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Steps to Adopting from Foster Care
NOTE: The ACRF publication Adoption: First Steps through Finalization gives you more details for the many steps and supports of adopting through OCS.
Step 1: Go to Orientation In Your Area. The Office of Children's Services (OCS) is not a traditional adoption agency. OCS does not look for particular children for your family— it tries to find a family for the children in their care who can’t be reunited with family members. Adoptive families must go through screening and preparation before a child can be placed with them. Orientation tells you about this process. Check out the orientation schedule for these orientations sponsored by the State of Alaska OCS. Some communities, such as Fairbanks, have a specific orientation for people interested in adoptive care. Call your local ACRF office for location.
If your community does not offer an onsite orientation, check out one of the following options:
- Telephonic Orientation (held once monthly) Find the dates at the bottom of the orientation schedule or call the Alaska Center for Resource Families for information at 1-800-478-7307.
- Web based orientation
2-A If you are interested in being licensed for foster care, complete the Resource Family Application and begin the licensing process. Get an application for licensing at your local orientation. We encourage families to become a licensed foster family first so OCS will find it easier to place children potentially eligible for adoption into your home. Complete the licensing application, indicate your are interested in adoption and send it in.
An assigned licensing worker will process the paperwork and complete background checks for everyone in your home over age 16 years. If your family is "cleared" for licensing, your licensing worker will make an appointment with you for a home visit. The OCS worker will visit your home to see that your home has a place for the child to sleep and keep his clothes, and that your home meets basic standards of safety. Your licensing worker will also talk to you about your preferences for ages and sexes of children.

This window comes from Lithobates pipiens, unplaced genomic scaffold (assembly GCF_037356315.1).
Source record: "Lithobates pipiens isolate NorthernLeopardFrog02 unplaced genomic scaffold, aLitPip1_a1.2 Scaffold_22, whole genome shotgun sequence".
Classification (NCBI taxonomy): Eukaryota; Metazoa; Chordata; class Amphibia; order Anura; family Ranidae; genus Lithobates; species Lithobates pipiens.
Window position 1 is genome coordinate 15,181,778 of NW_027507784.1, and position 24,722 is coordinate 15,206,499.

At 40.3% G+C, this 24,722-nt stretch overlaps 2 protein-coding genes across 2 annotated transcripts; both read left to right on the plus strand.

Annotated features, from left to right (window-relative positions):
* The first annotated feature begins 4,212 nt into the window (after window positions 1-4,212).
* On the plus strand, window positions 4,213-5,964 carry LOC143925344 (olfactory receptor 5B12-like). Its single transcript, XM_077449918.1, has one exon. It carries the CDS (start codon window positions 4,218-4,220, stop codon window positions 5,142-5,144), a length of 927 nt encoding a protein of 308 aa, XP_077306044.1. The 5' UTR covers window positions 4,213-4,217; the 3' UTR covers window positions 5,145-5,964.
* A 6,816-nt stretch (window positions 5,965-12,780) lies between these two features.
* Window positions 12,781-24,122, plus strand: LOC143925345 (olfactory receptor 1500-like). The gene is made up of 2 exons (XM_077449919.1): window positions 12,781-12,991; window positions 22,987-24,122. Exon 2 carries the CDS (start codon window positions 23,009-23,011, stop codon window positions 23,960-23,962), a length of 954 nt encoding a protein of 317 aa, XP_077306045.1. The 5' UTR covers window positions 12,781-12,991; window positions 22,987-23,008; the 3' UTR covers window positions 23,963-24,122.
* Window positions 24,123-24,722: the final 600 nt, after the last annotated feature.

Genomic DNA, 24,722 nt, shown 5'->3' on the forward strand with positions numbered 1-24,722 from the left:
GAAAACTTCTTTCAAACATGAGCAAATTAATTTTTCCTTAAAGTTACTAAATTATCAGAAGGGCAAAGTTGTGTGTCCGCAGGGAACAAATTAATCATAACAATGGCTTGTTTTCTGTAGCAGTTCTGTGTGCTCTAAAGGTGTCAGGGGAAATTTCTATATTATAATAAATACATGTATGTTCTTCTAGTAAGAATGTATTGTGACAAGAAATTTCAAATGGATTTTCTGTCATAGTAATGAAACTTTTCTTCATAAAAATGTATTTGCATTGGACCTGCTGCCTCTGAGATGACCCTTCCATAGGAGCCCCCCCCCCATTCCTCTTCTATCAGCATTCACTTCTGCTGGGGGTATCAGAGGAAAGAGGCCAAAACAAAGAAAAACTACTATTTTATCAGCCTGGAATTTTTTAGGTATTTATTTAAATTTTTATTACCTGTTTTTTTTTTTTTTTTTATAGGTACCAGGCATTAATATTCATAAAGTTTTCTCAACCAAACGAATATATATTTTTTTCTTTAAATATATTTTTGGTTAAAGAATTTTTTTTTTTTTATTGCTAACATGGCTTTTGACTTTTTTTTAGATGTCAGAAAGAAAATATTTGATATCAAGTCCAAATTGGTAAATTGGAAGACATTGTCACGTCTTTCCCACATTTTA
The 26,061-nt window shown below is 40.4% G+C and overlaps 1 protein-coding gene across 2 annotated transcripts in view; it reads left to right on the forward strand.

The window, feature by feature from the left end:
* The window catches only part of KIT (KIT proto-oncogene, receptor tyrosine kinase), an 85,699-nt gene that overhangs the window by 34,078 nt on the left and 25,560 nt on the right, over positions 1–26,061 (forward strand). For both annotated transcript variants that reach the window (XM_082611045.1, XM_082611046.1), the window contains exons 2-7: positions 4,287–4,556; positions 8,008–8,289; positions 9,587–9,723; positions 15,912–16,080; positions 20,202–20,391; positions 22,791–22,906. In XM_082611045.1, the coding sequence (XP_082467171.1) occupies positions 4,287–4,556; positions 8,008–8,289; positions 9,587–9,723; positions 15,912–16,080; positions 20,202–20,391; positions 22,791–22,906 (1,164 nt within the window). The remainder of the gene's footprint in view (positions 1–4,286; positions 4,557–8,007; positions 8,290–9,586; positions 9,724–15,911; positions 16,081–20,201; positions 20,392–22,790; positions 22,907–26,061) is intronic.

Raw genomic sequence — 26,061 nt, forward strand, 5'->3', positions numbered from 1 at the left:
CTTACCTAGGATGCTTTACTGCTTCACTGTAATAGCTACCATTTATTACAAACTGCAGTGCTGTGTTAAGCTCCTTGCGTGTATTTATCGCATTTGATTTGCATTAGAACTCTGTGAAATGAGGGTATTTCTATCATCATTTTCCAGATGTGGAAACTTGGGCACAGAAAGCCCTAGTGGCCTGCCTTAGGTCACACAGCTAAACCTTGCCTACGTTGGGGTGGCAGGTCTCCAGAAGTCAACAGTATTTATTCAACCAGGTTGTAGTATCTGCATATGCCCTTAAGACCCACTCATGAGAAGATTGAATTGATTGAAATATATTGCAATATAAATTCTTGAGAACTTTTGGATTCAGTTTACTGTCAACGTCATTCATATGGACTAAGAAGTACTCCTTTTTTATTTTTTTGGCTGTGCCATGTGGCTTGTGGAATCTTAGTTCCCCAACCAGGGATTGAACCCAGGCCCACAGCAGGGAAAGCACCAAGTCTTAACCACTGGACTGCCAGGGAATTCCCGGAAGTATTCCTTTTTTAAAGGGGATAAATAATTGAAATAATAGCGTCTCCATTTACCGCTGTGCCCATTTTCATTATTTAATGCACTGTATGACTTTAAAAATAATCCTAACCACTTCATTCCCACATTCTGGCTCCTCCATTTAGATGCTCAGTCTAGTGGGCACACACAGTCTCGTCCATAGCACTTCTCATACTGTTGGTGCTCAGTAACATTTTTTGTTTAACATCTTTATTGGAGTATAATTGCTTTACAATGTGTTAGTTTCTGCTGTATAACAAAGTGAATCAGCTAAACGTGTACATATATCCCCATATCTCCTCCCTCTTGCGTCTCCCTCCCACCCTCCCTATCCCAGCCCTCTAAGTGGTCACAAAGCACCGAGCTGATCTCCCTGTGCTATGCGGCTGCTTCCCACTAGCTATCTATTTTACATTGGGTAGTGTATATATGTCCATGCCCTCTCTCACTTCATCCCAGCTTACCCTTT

2-B If you are interested in working only with children who are legally free for adoption, then you have two choices: you can be licensed for foster care or you can obtain your own home study that can be used to place children in your home without being licensed as a foster home first. If you choose not to be licensed as a foster family, then a positive home study is required BEFORE a child can be placed in your home. You may be referred to the home study project if you are interested in a specific child who is currently available for adoption, or you may hire a private home study writer to complete your home study. You will need to pay for that private home study yourself. If you adopt a child through OCS, you can have the cost of your home study reimbursed so keep your receipt. ACRF has a list of private home study writers you can request. When the home study is completed, give the final study to the OCS Permanency Planning Specialist in your area.
For more information about children who are legally free for adoption in your area, contact your local OCS Regional Adoption Specialists:
Anchorage Region, 907-269-4000
Northern Region/Fairbanks, 907-451-2650
Step 3: Attend Training and Learn All You Can. All potential foster and adoptive families should attend Core Training for Resource Families . This training covers information about OCS, separation, grief and loss, visitation and birth families, positive parenting, and transitions back to birth parents. Core Training meets the training requirement for the first licensing year. Contact the Alaska Center for Resource Families for information of class schedules, self study and web based versions.